Senate bills tackle Colorado's 'lawsuit tax'

Wednesday, March 01, 2017

Colorado consumers frequently ask why premiums for auto and home insurance are rising so much. 

Answer: Colorado's lawsuit tax - obscure laws that drive up the cost of a lawsuit beyond the actual cost of damages.

Fortunately, several bills introduced in the Colorado General Assembly would rein in this lawsuit tax by conforming Colorado law to real-world facts.


Senate Bill 181 (sponsored by Sen. Bob Gardner and Rep. Yeulin Willett) addresses an obscure law which keeps Colorado juries in the dark when evaluating the amount of reimbursement to which an injured victim is entitled.

Let's say someone injured in an auto accident receives an initial bill for $140,000 for medical costs. The injured party's insurance company settles the bill for a negotiated amount of $40,000. But when the injured party sues the at-fault driver for other damages - like pain and suffering or physical impairment - he will begin by claiming the full $140,000 in damages for medical costs. That's because current law says that juries cannot be told that those bills were actually settled for $40,000.

The $100,000 difference is sometimes called "phantom damages" because it represents costs that were never truly owed and never paid.

SB 181 would allow the jury to consider both amounts when deciding what reimbursement to award.

Senate Bill 191 (Sen. Jack Tate, Reps. Yeulin Willett & Cole Wist) tackles a second anachronism in Colorado law by setting interest rates on judgments at 2% above the federal rate. Under existing law, not only can someone claim phantom damages (as above), but they are entitled to receive 9% interest on those phantom damages.

So why settle a lawsuit and put that money in the bank to earn 1% interest (or less) when you can drag it out and continue to earn 9% interest?

On a $140,000 judgment, the difference just in interest in four years' time is $40,000.

So the injured party suffered $40,000 in actual paid medical bills, which over four years at 3% interest, would accumulate to $45,020. But under existing Colorado law, they would be entitled to $197,621 - because the law doesn't reflect the real facts!

Yet, Colorado drivers and homeowners must pay higher insurance premiums to cover these unjustified costs.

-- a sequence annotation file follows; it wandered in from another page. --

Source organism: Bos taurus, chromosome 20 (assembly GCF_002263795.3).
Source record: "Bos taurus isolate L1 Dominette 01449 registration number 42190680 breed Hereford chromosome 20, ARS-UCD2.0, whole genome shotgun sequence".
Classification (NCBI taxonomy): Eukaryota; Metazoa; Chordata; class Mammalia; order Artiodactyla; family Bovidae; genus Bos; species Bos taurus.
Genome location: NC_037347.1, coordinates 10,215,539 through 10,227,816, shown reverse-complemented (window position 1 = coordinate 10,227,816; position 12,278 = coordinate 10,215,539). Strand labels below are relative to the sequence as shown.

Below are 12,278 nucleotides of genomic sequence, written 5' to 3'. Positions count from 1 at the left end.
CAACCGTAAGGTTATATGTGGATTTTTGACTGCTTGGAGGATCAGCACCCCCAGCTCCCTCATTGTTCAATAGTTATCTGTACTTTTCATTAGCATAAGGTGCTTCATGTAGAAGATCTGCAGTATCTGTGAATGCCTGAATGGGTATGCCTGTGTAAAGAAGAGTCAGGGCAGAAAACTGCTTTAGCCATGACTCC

SBs 181 and 191 preserve the right of an injured party to be fully and properly compensated for their injuries, while sparing Colorado drivers and homeowners the burden of paying for phantom damages and ridiculous interest rates.

 

CCJL takes position on SBs 53, 88 and HB 1173

Wednesday, February 22, 2017

Colorado Civil Justice League, the state's advocate for limiting lawsuit abuse, this week staked out its position on three bills:

Senate Bill 53 - Asbestos Litigation Transparency - SUPPORT

By requiring transparency between health care claims due to asbestos-related illness submitted in state courts and those submitted to asbestos bankruptcy trusts, the bill seeks to prevent "double-recovery" by unscrupulous plaintiffs and helps to assure the solvency of the trusts for those with future claims of asbestos-related illness. This legislation accelerates timelines for court proceedings to the benefit of plaintiffs with legitimate claims. Contrary to testimony in committee, this legislation is good for veterans, and similar legislation in Congress is supported by the American Legion.

Senate Bill 88 - Health Care Network Selection - OPPOSE

House Bill 1173 - Health Care Provider/Carrier Contracts - OPPOSE

CCJL's primary concern with both of these bills are their potential to increase litigation and interference with freedom of contract.

As introduced, SB 88 restricts freedom of contract between insurers and health care providers by creating additional contractual prohibitions in state statute. Further, after writing these provisions into statute, the bill defines these contractual violations as "unfair or deceptive trade practice(s)" - akin to false advertising or knowingly making false statements - inviting new opportunities for litigation. HB 1173 would seem to protect slanderous comments if provided as testimony to a governmental body or as "any other public activity in any forum." After inviting new litigation, the bill provides for one-way recovery of court costs and attorney fees (only for a prevailing plaintiff).

CCJL believes that contractual matters between private parties should be resolved privately and disputes resolved by negotiation rather than litigation.

 

CCJL announces support for bills to address construction litigation costs

Tuesday, February 07, 2017

Supports Senate Bills 45 & 156

Recognizing the importance of addressing Colorado's construction litigation problem, Colorado Civil Justice League is supporting both Senate Bill 45 (sponsored by Sen. Angela Williams, Senate President Kevin Grantham, Rep. Cole Wist and Speaker Crisanta Duran) and Senate Bill 156 (sponsored by Sen. Owen Hill, Rep. Lori Saine and Rep. Cole Wist).

"Both of these bills represent small steps toward resolving known factors that drive up construction costs and make homeownership unaffordable," stated CCJL executive director Mark Hillman.

"Neither bill is a panacea, and both may require amendment. However, it is vitally important to keep all potential solutions moving forward."

CCJL commends the sponsors of these bills for engaging in bipartisan efforts to help homeowners obtain satisfaction when they encounter a legitimate construction defect and to help contractors and subcontractors find relief from runaway litigation costs.